Well, why not German whisky?
Germans of all nations have a long history of distilling tasty, and often-times fiery Schnaps from fruit and herbs. Plus they are masters of conjuring up delicious beers from various grains. So why not have a go at distilling a grain whisky? If even the Japanese can make a success of creating their own version of the uisge beatha, then we shouldn't instantly dismiss the notion that good whisky only comes from Scotland and Ireland (and Tennessee of course).
If there is anywhere in Germany you'd expect would have a go at making whisky, then the fruit-growing region around Werder an der Havel is a good bet. The area is famous for its Obstwein (fruit wine) and Obstbrand (fruit schnapps), both of which are drunk to profusion at the large Baumblütenfest (blossom festival) held annually in May at Werder.
So it wasn't a great surprise whilst cycling in the countryside around Werder when we came across a Hofladen (farm shop) that also distilled its own brand of whisky. I am not particularly endorsing their produce so I won't mention their details in google-searchable text, but the curious can gather all they need to know if I post a photo of their delivery van.
We had only stopped to see if the farm-house offered Kaffee und Kuchen, but were immediately pounced upon and invited to a whisky tasting by a very affable chap who turned out to be the father of the master distiller. I was offered a selection of two types of whisky, one matured in Spessart oak casks (I guess from the Spessart forest down in Hesse/Bavaria, famous for its ancient oak-trees), and one in Bordeaux casks. My Beloved doesn't like whisky, and I don't hold it against her as it is an acquired taste perhaps handed down in my Scottish genes, and she tried their gin instead.
The oak cask whisky I found rather light and a bit sweet. It smelt of whisky, but of the kind from Speyside, Scotland. The Bordeaux cask whisky was, as you'd expect, much richer and deeper in nose and taste, and had a darker colour. I don't know how long they were matured in the casks, but I would guess not long. Both whiskies were very smooth, and a respectable 43%. It was a good job we were cycling, as mein Host was quite generous in the measures.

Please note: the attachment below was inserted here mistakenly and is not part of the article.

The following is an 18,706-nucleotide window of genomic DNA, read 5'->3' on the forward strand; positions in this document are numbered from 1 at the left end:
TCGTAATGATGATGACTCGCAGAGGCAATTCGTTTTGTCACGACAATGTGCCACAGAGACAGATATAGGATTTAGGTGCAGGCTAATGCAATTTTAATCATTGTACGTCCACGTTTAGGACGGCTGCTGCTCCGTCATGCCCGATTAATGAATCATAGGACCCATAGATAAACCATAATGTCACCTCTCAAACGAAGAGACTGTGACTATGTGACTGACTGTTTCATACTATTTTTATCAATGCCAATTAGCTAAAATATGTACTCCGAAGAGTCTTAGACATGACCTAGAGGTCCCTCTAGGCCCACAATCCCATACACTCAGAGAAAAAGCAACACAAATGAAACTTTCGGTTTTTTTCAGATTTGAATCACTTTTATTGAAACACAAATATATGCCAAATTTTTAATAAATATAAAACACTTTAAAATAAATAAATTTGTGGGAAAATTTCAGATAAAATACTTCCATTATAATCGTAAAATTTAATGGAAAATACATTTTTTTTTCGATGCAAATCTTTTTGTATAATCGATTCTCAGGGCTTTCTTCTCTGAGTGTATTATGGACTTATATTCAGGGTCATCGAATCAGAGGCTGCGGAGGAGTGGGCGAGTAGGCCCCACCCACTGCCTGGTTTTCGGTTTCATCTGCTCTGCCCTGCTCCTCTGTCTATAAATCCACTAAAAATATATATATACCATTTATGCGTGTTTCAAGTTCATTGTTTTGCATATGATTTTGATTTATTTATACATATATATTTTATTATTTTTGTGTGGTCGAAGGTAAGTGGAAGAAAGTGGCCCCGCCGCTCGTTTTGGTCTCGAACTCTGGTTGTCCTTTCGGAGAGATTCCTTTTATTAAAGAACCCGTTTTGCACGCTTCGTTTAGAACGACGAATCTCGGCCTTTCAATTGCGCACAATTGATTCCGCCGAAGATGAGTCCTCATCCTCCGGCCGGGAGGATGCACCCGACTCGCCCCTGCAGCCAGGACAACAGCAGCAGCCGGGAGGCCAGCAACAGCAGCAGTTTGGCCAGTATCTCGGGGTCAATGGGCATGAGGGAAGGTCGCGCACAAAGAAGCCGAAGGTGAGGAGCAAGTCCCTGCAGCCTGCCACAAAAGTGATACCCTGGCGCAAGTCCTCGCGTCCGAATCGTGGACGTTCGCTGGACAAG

Here they are in the farm shop:
I personally prefer a whisky from the Highlands and Islands; an Islay malt for example, like Laphroaig, or a Talisker from Skye. Something a bit more smoky and peaty. But, the German whisky was palatable enough - I was worried it was going to be like rocket fuel. I remember from bad experience spirits distilled by a farmer, when we stayed on a farm near the Lüneburg heath as a teenager. I think that was more what you'd call 'hooch' or 'moonshine' though.
This farmer's operation was certainly more professional, though on a small, farmhouse kitchen table scale. Indeed, they were labelling the bottles up at the kitchen table. Here are some photos of their still, which I am glad to note is copper:
Because it is small-scale, I am afraid the prices are a bit hefty. That's to be expected; just remember you are paying extra for the feeling that everything is done by hand and at the same farm, from corn growing and harvesting to the water coming from their own well. This is not the mass-market soul-less stainless-steel production that goes on at industrial estates along Speyside.
The farm not only produces whisky (and gin!), but also a range of fruit wines and spirits. Of course - this is Werder. All available at the attractive farm shop (I repeat: this is not an advert for them! Though if they would like to post me a bottle of the Bordeaux cask whisky ... ):
And did we get the Kaffee und Kuchen we visited them for? Oh yes! And very nice hausgemachte Pflaumenkuchen it was too, made all the more delicious because whilst we were eating it, we could see the plum trees the plums for it had come from!